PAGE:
• Patrick Bailey

What are Opioid Tracking Databases and Have They Been Successful?

What Are Opioid Tracking Databases and Have They Been Successful?


Text

Created in an effort to mitigate the growth of opioid addiction within the country, opioid tracking databases, also known as prescription drug monitoring programs, have been used by almost every state in the US. So what are these medicinal tracking systems, and how have they affected the opioid epidemic in America?


On Opioid Addiction

Opioid addiction is known to be a chronic, life-threatening brain disease. While opioids are commonly prescribed in the form of pain medication, their addictive properties make them a commonly misused and abused drug. Commonly prescribed opioids include oxycodone, fentanyl, methadone, hydrocodone, codeine, morphine, oxymorphone, and buprenorphine. These medications can be used to relieve severe chronic pain, though the medications are often abused due to the effect they have on the central nervous system, producing feelings of pleasure and euphoria. Opioid abuse occurs when opioids are no longer needed for pain management, but the urge to use them remains. Symptoms of opioid abuse include changes to appetite, mood, sleep patterns, and overall hygiene. Loss of interest in daily activities and problems with work or school are also signs of addiction. Opioid overdoses do occur with severe cases of addiction.

Opioids change the way the brain works, making the body dependent on the drug. If opioids are not consumed, withdrawals will begin to take place. Symptoms of withdrawal can last days to over a week. Symptoms include restlessness, muscle aches, anxiety, inability to sleep, sweating, cramping, nausea and vomiting, and in severe cases seizures are possible. Other withdrawal symptoms are possible, therefore detoxification should always take place under the supervision of a medical professional.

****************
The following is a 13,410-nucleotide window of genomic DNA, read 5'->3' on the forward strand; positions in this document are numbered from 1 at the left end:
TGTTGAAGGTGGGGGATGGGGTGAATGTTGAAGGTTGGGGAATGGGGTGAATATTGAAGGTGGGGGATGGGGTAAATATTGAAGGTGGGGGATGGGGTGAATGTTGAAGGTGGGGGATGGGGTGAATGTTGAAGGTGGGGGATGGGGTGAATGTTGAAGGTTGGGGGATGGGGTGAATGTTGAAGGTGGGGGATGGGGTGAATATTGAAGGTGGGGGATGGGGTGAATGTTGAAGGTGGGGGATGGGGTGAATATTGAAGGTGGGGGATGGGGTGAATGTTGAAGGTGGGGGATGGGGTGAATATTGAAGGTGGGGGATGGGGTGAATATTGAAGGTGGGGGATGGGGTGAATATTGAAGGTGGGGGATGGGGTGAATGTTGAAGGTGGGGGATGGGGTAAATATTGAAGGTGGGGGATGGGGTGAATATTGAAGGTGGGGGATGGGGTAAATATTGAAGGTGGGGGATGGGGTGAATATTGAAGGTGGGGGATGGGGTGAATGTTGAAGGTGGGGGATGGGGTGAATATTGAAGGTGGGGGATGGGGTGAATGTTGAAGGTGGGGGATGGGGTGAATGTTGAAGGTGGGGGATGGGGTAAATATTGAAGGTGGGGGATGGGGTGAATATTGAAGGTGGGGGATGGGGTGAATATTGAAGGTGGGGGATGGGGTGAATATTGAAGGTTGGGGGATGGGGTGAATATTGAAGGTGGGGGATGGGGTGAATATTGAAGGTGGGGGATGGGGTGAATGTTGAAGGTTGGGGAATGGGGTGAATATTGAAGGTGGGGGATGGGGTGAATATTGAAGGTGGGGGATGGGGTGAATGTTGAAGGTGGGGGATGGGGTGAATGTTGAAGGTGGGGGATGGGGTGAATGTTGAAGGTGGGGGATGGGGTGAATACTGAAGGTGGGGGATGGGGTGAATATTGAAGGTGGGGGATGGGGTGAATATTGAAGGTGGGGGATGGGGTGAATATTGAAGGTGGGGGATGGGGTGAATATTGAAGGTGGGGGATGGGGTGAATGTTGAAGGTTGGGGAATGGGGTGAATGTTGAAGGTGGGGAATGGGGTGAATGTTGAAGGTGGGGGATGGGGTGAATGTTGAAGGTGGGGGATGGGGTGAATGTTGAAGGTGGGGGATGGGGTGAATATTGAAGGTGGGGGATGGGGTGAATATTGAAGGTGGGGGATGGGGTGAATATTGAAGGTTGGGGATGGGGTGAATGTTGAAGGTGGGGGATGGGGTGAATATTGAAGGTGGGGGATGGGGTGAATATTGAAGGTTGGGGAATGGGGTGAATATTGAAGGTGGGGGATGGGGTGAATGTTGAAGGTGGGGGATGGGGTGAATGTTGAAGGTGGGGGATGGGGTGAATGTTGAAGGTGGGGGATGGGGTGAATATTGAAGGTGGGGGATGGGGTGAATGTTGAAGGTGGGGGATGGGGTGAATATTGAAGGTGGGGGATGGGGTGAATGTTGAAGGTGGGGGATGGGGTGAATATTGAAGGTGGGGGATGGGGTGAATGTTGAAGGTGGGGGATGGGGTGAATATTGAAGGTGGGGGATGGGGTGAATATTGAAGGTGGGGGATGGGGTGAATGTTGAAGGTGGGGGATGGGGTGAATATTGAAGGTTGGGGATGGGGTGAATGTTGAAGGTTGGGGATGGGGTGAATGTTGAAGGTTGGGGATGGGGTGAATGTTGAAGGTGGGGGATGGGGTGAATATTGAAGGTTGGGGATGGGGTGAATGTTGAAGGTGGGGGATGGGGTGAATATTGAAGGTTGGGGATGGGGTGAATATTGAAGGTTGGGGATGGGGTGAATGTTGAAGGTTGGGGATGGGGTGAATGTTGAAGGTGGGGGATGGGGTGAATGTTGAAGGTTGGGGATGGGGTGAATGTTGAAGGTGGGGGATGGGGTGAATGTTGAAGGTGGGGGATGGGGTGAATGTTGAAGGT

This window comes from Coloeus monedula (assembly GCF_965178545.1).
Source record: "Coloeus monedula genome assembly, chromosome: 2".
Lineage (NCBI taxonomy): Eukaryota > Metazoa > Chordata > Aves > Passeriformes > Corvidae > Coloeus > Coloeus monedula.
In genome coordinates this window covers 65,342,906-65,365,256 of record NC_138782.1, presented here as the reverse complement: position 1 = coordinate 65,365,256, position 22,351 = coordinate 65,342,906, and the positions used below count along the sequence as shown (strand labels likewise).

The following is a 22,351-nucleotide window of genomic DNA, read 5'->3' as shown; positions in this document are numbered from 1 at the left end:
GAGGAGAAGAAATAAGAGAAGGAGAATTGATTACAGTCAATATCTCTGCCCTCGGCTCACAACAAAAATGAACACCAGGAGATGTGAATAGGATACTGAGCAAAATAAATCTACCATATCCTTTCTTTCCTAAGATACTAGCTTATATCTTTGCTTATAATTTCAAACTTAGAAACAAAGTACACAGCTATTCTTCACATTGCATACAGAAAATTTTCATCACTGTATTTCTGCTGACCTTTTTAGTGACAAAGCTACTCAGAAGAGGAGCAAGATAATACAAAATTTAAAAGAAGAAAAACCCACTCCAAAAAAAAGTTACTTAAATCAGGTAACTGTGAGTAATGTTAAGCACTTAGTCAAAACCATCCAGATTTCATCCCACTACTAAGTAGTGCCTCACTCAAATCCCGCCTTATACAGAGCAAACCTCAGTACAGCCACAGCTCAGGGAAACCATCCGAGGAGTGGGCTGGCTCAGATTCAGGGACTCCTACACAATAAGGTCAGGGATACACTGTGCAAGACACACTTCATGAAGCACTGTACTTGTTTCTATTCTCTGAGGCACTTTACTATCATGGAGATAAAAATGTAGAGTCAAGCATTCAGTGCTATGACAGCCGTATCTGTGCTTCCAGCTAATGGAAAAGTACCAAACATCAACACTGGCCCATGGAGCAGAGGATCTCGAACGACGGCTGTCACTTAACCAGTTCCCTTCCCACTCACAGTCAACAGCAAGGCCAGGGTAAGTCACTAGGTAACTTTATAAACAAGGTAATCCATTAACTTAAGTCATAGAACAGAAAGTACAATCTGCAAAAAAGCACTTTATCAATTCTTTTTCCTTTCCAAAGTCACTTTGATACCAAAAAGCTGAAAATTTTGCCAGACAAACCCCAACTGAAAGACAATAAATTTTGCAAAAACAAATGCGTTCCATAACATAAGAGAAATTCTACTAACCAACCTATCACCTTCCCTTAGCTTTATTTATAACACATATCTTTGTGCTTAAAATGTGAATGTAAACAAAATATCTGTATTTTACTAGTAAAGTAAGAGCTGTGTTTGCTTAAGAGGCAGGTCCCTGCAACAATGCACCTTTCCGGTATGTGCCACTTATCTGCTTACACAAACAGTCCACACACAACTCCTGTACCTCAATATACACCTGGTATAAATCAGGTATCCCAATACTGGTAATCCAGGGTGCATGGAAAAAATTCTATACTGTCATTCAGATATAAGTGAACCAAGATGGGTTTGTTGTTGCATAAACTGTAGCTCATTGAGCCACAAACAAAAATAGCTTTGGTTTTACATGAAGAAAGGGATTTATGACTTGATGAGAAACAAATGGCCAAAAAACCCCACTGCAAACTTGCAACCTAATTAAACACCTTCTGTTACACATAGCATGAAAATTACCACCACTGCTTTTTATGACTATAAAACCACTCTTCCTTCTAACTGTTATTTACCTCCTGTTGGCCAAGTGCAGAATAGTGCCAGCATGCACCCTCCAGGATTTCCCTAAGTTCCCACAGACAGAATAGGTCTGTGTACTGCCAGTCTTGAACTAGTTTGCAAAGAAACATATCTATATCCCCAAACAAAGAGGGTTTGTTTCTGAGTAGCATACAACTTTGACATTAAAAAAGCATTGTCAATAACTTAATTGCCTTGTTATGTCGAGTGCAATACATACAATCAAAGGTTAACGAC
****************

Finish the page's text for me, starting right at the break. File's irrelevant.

What Are Opioid Tracking Databases?


What Are Opioid Tracking Databases?

Opioid tracking databases are designed to be used by prescribing physicians. These databases help doctors avoid over-prescribing medications as well as limit the amount of 'doctor shopping' a person addicted to opioids can do. Doctor shopping involves seeing multiple physicians for the same problem in an effort to obtain multiple prescriptions for medications like opioids.


What Is the Purpose of Opioid Tracking Databases?

The purpose of opioid tracking databases is to reduce the amount of opioid abuse taking place throughout the country. Databases are tools for physicians who prescribe their patients opioids, allowing them to see any current prescriptions or past history with opioid prescriptions. Once physicians are better informed on their patient's prescription history, they can make the decision to prescribe opioids or not.


Who Has Access to Opioid Tracking Databases?

Opioid Tracking Databases are able to be accessed by prescribing physicians. When writing a prescription for opioids, a physician can look at the tracking database to see any previous or current opioid prescriptions. Physicians are also able to delegate access to other trusted medical professionals, such as nurse practitioners.